Q&A with Vicki Meath, executive director of Just Economics of WNC

THE GOOD FIGHT: Vicki Meath, executive director of Just Economics of Western North Carolina, says housing costs in Asheville are in crisis. Photo courtesy of Meath

Many issues are close to Vicki Meath’s heart. She has spent her life in community organizing, working on environmental justice with Western Colorado Congress and striving to raise Ohio’s minimum wage with Cleveland Jobs With Justice. In 2010, she joined Just Economics of Western North Carolina, a nonprofit that advocates for a living wage, as executive director.

Asheville’s housing costs have risen steadily during her 11 years in the role, and now, Just Economics is “doubling down on housing and its connection to wages,” Meath says. “We often say that we have big-city housing costs, but we don’t have big-city wages.” (ApartmentList.com, a listings website that publishes rental trends for cities across the U.S., reported in November that Asheville’s median two-bedroom rent was $1,771, well above the national average of $1,285. Additionally, the city’s rents have grown by 29.8% over the past year, compared with 15.8% nationwide.)

Meath spoke to Xpress about what constitutes a living wage, her experience as a waitress, and her opinion on “hustle culture.”

This interview has been condensed for length and edited for clarity.

What brought you to Asheville and your job at Just Economics? 

In 2006, I was working with an organization called Cleveland Jobs With Justice. I had been going through a divorce at the time, and my ex-husband and I decided we wanted to move back to Western North Carolina to co-parent, so we came here in 2007. I actually worked at [now-closed Asheville restaurant TK] Tripp’s for a while; I was waiting tables and living below the poverty line. I have very direct experience with a lot of the issues we are working on.

Why is economic justice the area you chose to focus on professionally? 

Economic justice is at the heart of so many of society’s problems. As a person that has struggled on a low income and been on the other side of people’s negative judgment and stereotypes, I deeply understand those issues. Throughout history, we have seen the only thing that rights those wrongs is organizing and peoples’ movements.

Just Economics designates certain businesses, including Mountain Xpress, as “living wage certified.” What’s the difference between a “living wage” versus a “minimum wage”?

A living wage means a person can meet their basic needs without public or private assistance if they’re working full-time. There’s something fundamentally and morally wrong with a society where full-time workers can’t put a roof over their head and food on the table. We know no one can really survive on $7.25, which is the current minimum wage.

If you’re making minimum wage and you’re working full-time, 40 hours a week, 52 weeks a year — never taking a single day off, because we know that low-wage workers often don’t have access to paid sick days or paid time off — you make $15,080 a year before taxes. That’s not enough for anyone in the country, certainly not in Western North Carolina and definitely not in Asheville, where the cost of housing alone would be a minimum-wage worker’s full paycheck.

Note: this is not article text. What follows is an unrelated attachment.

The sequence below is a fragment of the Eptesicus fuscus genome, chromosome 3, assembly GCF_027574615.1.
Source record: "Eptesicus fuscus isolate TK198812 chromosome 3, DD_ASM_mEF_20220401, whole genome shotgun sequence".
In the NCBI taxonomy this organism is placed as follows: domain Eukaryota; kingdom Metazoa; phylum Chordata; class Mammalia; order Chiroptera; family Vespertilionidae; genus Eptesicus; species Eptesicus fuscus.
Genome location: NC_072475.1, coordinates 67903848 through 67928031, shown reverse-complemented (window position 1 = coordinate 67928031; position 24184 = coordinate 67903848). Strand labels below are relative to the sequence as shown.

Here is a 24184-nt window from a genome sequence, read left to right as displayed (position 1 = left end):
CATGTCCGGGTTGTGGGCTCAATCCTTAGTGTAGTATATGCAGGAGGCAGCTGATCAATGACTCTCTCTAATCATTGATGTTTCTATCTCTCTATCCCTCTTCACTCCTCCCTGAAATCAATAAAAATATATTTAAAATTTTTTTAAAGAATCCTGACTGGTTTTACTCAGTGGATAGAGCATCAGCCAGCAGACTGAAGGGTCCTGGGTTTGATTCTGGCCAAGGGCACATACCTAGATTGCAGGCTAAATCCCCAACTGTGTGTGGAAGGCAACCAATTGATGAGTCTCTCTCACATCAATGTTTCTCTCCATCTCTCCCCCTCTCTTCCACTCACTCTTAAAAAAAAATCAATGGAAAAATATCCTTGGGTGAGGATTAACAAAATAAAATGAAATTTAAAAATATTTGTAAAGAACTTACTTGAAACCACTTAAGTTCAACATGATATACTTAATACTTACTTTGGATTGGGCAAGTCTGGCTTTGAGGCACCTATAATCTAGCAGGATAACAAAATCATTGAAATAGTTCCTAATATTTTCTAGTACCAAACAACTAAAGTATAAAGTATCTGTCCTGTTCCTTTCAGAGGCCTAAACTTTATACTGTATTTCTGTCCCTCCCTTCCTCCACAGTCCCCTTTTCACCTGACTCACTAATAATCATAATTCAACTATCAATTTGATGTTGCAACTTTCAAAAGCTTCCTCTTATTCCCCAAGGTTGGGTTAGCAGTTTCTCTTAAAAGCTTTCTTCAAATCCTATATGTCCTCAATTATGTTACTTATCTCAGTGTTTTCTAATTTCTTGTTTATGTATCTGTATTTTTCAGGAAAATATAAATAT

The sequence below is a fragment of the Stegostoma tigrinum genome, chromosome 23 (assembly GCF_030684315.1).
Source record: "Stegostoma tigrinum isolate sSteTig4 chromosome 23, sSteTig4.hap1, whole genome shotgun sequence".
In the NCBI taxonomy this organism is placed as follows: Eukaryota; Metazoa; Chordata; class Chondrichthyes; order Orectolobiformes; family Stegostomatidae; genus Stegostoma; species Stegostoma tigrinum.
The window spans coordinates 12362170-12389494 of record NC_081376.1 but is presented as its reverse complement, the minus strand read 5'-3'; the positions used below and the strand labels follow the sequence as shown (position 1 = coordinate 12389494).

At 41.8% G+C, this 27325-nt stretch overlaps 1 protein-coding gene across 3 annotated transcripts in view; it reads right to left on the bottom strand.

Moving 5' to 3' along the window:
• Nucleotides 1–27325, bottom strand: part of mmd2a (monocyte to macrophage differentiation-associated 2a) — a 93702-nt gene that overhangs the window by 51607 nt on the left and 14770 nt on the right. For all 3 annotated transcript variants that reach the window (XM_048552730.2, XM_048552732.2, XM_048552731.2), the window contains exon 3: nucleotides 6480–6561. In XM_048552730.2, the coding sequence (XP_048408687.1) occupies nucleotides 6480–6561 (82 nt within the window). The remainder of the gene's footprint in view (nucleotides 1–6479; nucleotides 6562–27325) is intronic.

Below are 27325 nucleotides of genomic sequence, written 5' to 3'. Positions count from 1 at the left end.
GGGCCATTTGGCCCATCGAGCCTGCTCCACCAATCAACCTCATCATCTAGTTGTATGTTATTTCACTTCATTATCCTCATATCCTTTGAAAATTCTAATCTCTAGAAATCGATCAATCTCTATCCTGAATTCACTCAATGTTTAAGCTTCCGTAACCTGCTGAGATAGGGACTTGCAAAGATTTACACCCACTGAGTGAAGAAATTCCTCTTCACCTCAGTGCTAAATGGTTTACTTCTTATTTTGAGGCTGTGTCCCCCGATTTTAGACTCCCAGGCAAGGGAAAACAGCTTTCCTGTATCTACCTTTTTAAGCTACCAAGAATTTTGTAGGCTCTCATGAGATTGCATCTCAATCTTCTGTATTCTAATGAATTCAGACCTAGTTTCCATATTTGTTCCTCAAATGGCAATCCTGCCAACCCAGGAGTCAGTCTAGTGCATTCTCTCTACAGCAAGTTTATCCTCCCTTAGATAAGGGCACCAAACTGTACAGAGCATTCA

Our living wage rate [$17.30 an hour or $15.80 an hour with employer-provided health benefits] is based on a single individual. But we know that a living wage for different people based on their family size is different.

How does Just Economics convince a business that they should become living wage certified?

We have a lot of employers that are truly trying to do right by their workers. And they care about the economic community. If low-wage workers have more money in their pockets, it’s better for their local economy because people are spending it in the local economy. Low-wage workers don’t have Swiss bank accounts and foreign investments. But workers spend that money at the local pizza shop, the local coffee shop, the local brewery and on rent.

We also talk about the business case for paying a living wage. When you pay your workers well — and more employers are seeing this right now and have been through the summer, as they were finding it hard to find workers — they tend to stay longer. You spend less money on retention, recruitment, training and development. And we have somewhat of a conscious consumer base here, so paying a living wage can give you a competitive edge.

In June, Asheville City Council approved a budget that included eight weeks of paid parental leave and six weeks of paid family leave for city employees. How did that come about? 

We led that campaign. We had actually worked with the city’s Human Resources department for about two years; we were waiting for a wage and compensation study to be completed. It was not a hard thing to sell to City Council members, especially as we have an all-female Council, and they tend to understand the need for care. But it was a lot of work with the HR department to make sure they understood financially what that meant for the city.

I’m a millennial, and during my 20s and early 30s, I heard a lot of messages that everyone should “hustle” and have a “side gig,” like driving for Uber. What are your thoughts on “hustle culture”?

I do think that’s problematic. It’s contradictory with a type of lifestyle that allows for rest, for health, for family, for caring for each other. It’s a type of lifestyle that takes some of what is human about us out of the equation.

People say things, like “If you don’t like your job, get a better job.” Well, there’s no time for learning new skills when you have to work 60, 70, 80 hours a week just to meet those basic needs.

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